2. Large economies of scale: banking offers huge economies of scale, in costumer relations, network, branches and transmission systems. This has been a driving factor behind the industry’s pervasive consolidation, „with the number of U.S. banks declining by 44 percent from 1980 through 2001. Employees of larger banks were responsible for nearly double the assets on average, but big banks are normally also better at squeezing their customers‘ assets for more revenue through fees.

3. A regional oligopoly type industry structure: the industry has become very concentrated on a regional level, with the biggest banks in individual countries often operating as difficult-to-penetrate oligopolies.

4. Customer switching costs: banks tend to have very loyal customers. U.S. Bancorp, Wells Fargo, and other large retail banks estimate that attrition runs at about 15 percent per year. In other words, 85 percent of accounts— and, therefore, revenues—recur every year, a pretty sticky business. For private banks with high net worth clients the numbers are even higher. This is partially due to branding and the desire to stick with the firm you trust. Equally important is inertia. Most people don’t switch banks, even if they feel that they’re being nickeled and dimed by their current bank. For instance, a 2001 study found that 38 percent of checking account customers didn’t recall the last time that the price was raised on their account. Of the remaining 62 percent, only 4 percent of those people moved banks because of the higher fees.

A good thing (for banks) is that the clients normally don’t see on the first glance what they pay for the delivered service. That is because the costumer has to pay the service with commission and fees which are priced into the product.

Furthermore the costs of the products and services itself are relatively small in the overall cost structure of the client. The costs for a client are around 70.000 Euro a year, if you have 30.000.000 Euro, the client spends only 0.23% in costs for the service which is provided by the bank.


So what are the real costs for a typical client of such a bank? We think it’s time and time is money! We like to think of banking as a very close long-time relationship. First of all you have to establish trust and a deeper understanding of the family and wealth structure. This normally takes several meetings over a couple of months and leads to several hours of meetings, we estimate that it needs around 50 hours to establish one client relationship.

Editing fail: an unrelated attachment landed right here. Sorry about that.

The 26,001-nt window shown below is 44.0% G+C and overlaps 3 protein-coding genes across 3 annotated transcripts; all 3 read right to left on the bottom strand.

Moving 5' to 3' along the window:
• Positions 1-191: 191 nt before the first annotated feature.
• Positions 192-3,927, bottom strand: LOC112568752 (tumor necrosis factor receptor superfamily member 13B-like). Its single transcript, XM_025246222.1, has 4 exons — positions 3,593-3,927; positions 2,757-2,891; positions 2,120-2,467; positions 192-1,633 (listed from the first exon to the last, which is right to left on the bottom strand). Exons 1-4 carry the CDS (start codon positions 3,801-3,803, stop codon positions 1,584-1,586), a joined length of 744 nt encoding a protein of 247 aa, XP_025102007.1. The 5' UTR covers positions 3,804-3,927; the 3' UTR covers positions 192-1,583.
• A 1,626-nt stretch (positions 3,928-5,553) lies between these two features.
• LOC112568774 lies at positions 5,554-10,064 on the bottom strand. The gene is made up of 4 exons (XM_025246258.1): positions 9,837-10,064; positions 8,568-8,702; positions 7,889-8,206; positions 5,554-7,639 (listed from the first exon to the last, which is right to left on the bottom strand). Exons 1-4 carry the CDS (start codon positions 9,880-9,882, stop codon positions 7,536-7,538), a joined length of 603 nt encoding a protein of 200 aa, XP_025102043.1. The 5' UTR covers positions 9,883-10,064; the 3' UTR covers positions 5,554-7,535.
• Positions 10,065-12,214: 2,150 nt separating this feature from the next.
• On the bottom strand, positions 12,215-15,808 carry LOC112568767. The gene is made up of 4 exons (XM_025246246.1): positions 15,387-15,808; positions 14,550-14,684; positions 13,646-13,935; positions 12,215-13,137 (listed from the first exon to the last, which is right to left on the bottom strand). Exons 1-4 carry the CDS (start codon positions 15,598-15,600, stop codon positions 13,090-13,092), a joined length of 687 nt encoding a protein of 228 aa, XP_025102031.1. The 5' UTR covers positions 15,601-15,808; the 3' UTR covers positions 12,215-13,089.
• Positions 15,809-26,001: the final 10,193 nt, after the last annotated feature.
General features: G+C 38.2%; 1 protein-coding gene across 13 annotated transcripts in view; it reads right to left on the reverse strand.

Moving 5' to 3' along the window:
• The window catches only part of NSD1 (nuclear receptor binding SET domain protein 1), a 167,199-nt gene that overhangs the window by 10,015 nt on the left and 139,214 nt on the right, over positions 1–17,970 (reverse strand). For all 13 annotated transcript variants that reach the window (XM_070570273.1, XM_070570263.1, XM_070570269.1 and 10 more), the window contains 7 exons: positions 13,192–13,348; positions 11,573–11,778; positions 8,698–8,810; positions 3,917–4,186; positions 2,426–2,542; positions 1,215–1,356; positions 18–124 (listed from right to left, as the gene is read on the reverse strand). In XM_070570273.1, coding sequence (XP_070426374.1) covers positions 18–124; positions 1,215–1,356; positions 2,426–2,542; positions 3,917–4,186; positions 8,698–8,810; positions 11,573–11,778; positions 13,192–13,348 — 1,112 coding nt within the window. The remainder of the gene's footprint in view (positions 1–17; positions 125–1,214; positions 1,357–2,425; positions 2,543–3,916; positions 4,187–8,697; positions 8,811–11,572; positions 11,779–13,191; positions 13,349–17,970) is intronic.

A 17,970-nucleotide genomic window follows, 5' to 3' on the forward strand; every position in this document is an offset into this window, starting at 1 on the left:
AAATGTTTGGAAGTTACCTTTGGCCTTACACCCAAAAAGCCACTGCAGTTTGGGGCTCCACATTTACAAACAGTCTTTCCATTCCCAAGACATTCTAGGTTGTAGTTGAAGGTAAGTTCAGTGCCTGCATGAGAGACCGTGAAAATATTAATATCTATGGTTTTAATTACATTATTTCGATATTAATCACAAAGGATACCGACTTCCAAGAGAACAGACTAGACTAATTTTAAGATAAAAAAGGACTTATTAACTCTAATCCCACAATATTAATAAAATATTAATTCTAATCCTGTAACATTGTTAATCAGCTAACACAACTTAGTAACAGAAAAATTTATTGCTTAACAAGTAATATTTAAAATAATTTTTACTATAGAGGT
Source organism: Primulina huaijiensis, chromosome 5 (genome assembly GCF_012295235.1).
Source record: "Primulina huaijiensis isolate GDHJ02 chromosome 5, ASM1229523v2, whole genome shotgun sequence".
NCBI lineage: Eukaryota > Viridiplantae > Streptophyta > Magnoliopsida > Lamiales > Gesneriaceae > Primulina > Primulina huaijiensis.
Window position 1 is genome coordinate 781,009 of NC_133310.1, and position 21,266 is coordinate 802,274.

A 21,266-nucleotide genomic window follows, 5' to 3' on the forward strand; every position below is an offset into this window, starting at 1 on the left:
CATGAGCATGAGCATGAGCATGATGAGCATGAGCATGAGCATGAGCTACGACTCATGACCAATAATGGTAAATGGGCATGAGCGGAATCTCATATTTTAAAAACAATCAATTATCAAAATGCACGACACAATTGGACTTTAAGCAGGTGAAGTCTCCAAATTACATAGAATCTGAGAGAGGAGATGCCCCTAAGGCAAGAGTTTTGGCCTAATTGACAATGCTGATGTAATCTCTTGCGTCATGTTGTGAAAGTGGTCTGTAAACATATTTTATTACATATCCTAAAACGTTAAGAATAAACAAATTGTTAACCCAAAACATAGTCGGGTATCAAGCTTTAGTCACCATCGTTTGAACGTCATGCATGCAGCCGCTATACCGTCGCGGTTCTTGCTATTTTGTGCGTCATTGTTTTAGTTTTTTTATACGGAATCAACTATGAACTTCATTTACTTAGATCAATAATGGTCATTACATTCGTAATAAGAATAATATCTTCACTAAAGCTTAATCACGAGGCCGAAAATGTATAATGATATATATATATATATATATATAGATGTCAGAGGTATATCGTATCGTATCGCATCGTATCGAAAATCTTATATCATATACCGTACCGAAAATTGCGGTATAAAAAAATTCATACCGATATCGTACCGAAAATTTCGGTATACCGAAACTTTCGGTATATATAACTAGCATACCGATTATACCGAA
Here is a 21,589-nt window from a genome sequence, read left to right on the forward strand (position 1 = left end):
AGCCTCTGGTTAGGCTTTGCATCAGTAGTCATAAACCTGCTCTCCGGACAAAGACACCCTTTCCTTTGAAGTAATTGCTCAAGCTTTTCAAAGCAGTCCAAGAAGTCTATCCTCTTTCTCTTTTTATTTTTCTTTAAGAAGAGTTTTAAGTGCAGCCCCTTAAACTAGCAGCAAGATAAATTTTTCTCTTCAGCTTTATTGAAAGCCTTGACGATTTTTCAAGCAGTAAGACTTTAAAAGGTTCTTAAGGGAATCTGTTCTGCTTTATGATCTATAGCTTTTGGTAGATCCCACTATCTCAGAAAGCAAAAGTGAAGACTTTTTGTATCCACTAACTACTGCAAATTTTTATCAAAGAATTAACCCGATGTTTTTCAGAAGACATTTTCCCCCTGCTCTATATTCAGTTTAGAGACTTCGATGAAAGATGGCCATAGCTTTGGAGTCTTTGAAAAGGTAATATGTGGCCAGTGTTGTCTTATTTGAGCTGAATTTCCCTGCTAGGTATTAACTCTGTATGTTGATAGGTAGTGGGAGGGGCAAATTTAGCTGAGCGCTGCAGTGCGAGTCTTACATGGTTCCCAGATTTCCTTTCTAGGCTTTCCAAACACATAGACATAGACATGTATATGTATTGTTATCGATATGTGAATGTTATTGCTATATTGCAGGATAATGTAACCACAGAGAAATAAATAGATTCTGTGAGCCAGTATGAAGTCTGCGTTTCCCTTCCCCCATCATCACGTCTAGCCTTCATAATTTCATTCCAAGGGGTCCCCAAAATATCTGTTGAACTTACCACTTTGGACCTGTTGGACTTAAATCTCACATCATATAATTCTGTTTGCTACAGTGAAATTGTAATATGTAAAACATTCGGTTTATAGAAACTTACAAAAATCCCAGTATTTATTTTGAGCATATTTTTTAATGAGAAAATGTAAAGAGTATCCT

77% of BPER`s operating profit is related to Commission income on securities and investment transactions. This heading covers brokerage fees, custody fees, management fees, advisory fees and commissions on investment activities which are mainly income from the management of investment trusts and is normally a relatively steady stream of income.

Further trends in the Private Banking industry


We think that we observe historical high cost-income ratios at the moment which will normalize in the long-run. In the next chart we compare the cost-income ratio of different countries with the actual cost income ratio of BPER over the last 10 years.


What you can observe is that the overall ratio has increased heavily after the year of 2007, this is partly due to an increase in regulation and mainly due to the opportunistic investment in new branches and new employees by BPER. In our opinion these investments will lead to a stronger profitable growth in the near future. The opening of new branches does not lead to increasing fixed assets but to higher personal expenses. For example BPER increased its staff from 1277 in the year 2007 to todays 1805 which leads to an increase in costs and employees of over 35% in 6 years. The increase in employees is mainly related to the opening of the 4 new branches. Every new employee is related to a costs increase of over 300.000 CHF.

In the same time BPER established new branches in Tel Arive, Dubai and in Asia where, according to a McKinsey report, we will observe strong growth in wealthy entrepreneurs. For example the number of people with more than 100 Mio. Dollar in net worth will double from 4.000 to 8.000 in the next 3 years. The overall market for private wealth management is assumed to grow in the high single ditches over the next century.


Our analysis of the market in the industry overview section clearly shows that we see an overall low competition due to the relatively small number of global key competitors in the market for ultra-high net worth individuals.

Does Rothschild have a Moat?


We think so. In our opinion the moat lies in the brand name of BPER and the overall high switching costs for the clients. Furthermore the overall price for the service is quite small to the overall income of a client, which we consider as ‘little price, big pain’.

A clear moat for us is the incredibly strong brand name of the bank which immediately creates a picture in the head of every costumer or knowledgeable person. The Rothschild family is over 250 years old and has built itself a reputation for incredible power and wealth. They overcome the Napoleon War, the first and second world war and still prosper. The brand name is furthermore well protected, because of the fact that the head and main shareholder of every institution which uses the name Rothschild, has to be a Rothschild. Therefore no other bank can use the brand if it is not under control of the family. The different clans of the Rothschild family have divided their footprint a long time ago and stick to this deviation since then.